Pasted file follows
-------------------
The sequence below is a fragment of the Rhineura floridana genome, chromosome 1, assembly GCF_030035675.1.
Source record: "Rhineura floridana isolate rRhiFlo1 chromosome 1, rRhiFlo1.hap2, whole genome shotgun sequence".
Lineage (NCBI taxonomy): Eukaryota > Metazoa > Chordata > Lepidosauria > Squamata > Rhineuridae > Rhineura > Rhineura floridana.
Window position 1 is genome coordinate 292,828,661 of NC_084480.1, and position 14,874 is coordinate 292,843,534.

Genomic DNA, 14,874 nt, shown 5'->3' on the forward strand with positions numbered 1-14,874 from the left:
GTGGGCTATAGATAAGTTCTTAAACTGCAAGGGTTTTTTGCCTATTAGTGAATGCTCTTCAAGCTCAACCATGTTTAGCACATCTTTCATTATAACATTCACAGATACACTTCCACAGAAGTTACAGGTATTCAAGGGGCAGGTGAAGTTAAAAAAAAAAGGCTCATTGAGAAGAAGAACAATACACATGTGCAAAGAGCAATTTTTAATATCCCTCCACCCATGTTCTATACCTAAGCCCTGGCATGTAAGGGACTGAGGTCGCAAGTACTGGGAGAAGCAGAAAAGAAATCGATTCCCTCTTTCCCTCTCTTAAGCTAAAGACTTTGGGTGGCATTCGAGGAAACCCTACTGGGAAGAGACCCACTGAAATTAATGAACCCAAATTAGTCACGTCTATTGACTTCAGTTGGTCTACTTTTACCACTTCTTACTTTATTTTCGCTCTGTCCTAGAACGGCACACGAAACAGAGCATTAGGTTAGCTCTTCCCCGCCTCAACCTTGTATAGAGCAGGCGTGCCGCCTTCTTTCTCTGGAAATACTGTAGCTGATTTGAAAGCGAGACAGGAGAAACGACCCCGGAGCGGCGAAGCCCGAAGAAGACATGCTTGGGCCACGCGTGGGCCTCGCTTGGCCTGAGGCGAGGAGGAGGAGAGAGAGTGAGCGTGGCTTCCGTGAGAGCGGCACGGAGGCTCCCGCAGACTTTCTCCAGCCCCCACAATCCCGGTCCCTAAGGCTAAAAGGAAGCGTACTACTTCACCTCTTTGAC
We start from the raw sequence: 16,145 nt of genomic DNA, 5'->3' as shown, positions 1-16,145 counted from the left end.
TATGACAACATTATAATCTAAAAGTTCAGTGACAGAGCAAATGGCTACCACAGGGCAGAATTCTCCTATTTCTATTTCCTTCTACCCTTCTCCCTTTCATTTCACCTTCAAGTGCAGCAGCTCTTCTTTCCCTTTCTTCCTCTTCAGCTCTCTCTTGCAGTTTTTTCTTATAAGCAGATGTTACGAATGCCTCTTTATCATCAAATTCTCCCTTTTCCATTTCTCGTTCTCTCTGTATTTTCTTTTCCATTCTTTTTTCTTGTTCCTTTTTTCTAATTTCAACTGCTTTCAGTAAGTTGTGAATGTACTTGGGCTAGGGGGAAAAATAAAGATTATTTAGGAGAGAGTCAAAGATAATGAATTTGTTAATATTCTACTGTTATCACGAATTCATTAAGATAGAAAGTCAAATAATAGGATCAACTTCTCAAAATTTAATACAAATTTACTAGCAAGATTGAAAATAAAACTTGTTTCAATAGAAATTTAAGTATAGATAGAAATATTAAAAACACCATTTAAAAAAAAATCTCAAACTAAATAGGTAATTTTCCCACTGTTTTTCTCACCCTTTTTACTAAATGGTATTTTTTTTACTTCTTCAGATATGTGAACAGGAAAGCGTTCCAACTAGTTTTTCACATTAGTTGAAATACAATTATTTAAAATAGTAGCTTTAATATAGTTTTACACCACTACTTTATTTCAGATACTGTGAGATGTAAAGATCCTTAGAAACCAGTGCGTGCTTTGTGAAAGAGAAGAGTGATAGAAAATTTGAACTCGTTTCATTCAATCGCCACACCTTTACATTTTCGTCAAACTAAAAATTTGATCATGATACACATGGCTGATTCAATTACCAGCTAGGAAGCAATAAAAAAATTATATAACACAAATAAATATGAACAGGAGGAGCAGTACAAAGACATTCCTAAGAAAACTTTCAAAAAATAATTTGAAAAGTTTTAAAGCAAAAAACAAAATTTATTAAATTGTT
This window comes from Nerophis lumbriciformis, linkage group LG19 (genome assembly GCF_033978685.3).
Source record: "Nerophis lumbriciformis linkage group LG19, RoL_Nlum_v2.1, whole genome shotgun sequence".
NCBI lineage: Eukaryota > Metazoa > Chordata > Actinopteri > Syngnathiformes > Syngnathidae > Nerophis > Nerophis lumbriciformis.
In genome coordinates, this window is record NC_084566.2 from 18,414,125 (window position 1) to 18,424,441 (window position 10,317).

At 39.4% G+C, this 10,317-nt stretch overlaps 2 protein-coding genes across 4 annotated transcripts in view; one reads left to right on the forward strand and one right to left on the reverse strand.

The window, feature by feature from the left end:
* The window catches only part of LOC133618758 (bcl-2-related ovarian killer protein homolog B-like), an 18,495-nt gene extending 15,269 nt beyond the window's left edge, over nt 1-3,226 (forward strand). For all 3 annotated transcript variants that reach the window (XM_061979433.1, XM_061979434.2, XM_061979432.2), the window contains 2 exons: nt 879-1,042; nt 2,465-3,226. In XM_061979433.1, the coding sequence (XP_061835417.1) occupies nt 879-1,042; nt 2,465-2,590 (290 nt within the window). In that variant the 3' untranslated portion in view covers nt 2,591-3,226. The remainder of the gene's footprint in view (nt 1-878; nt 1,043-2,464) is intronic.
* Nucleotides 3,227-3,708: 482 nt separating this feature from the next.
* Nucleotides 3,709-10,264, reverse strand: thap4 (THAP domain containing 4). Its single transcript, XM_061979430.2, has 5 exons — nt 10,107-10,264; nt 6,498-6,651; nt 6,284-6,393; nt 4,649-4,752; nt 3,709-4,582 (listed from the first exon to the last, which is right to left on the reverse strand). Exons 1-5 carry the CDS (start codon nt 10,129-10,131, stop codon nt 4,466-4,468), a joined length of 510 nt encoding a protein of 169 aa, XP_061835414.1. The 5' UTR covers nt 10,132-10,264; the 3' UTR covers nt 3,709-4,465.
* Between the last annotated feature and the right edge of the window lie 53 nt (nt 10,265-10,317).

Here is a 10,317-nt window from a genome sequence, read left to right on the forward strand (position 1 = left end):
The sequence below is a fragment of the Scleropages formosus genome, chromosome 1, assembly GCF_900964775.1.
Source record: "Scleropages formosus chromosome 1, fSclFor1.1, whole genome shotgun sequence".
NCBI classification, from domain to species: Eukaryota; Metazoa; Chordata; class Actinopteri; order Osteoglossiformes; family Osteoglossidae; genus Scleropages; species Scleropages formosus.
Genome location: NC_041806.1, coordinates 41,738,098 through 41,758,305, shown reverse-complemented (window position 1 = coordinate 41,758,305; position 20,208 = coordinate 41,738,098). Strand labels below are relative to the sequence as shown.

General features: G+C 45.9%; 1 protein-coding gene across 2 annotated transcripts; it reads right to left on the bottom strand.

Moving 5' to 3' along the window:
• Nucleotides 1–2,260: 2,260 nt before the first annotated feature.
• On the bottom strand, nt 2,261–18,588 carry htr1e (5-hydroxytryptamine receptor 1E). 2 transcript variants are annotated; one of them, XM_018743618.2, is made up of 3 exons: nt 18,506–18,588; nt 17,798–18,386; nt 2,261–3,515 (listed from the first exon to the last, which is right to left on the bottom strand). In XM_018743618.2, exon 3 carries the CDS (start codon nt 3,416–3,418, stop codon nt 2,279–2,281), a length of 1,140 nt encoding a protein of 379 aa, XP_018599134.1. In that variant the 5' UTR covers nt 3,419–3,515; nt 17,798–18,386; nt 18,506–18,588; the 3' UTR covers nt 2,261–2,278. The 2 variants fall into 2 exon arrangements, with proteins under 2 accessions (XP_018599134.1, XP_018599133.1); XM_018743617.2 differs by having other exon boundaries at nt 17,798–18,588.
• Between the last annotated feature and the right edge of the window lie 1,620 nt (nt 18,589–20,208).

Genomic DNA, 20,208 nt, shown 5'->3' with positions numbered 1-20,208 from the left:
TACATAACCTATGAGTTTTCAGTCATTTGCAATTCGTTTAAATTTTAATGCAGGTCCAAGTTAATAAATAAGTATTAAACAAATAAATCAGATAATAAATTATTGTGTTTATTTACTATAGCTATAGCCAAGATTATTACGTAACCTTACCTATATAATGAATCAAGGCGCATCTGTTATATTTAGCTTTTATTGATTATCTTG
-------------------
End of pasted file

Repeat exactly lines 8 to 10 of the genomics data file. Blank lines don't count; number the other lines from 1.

TATGACAACATTATAATCTAAAAGTTCAGTGACAGAGCAAATGGCTACCACAGGGCAGAATTCTCCTATTTCTATTTCCTTCTACCCTTCTCCCTTTCATTTCACCTTCAAGTGCAGCAGCTCTTCTTTCCCTTTCTTCCTCTTCAGCTCTCTCTTGCAGTTTTTTCTTATAAGCAGATGTTACGAATGCCTCTTTATCATCAAATTCTCCCTTTTCCATTTCTCGTTCTCTCTGTATTTTCTTTTCCATTCTTTTTTCTTGTTCCTTTTTTCTAATTTCAACTGCTTTCAGTAAGTTGTGAATGTACTTGGGCTAGGGGGAAAAATAAAGATTATTTAGGAGAGAGTCAAAGATAATGAATTTGTTAATATTCTACTGTTATCACGAATTCATTAAGATAGAAAGTCAAATAATAGGATCAACTTCTCAAAATTTAATACAAATTTACTAGCAAGATTGAAAATAAAACTTGTTTCAATAGAAATTTAAGTATAGATAGAAATATTAAAAACACCATTTAAAAAAAAATCTCAAACTAAATAGGTAATTTTCCCACTGTTTTTCTCACCCTTTTTACTAAATGGTATTTTTTTTACTTCTTCAGATATGTGAACAGGAAAGCGTTCCAACTAGTTTTTCACATTAGTTGAAATACAATTATTTAAAATAGTAGCTTTAATATAGTTTTACACCACTACTTTATTTCAGATACTGTGAGATGTAAAGATCCTTAGAAACCAGTGCGTGCTTTGTGAAAGAGAAGAGTGATAGAAAATTTGAACTCGTTTCATTCAATCGCCACACCTTTACATTTTCGTCAAACTAAAAATTTGATCATGATACACATGGCTGATTCAATTACCAGCTAGGAAGCAATAAAAAAATTATATAACACAAATAAATATGAACAGGAGGAGCAGTACAAAGACATTCCTAAGAAAACTTTCAAAAAATAATTTGAAAAGTTTTAAAGCAAAAAACAAAATTTATTAAATTGTT
This window comes from Nerophis lumbriciformis, linkage group LG19 (genome assembly GCF_033978685.3).
Source record: "Nerophis lumbriciformis linkage group LG19, RoL_Nlum_v2.1, whole genome shotgun sequence".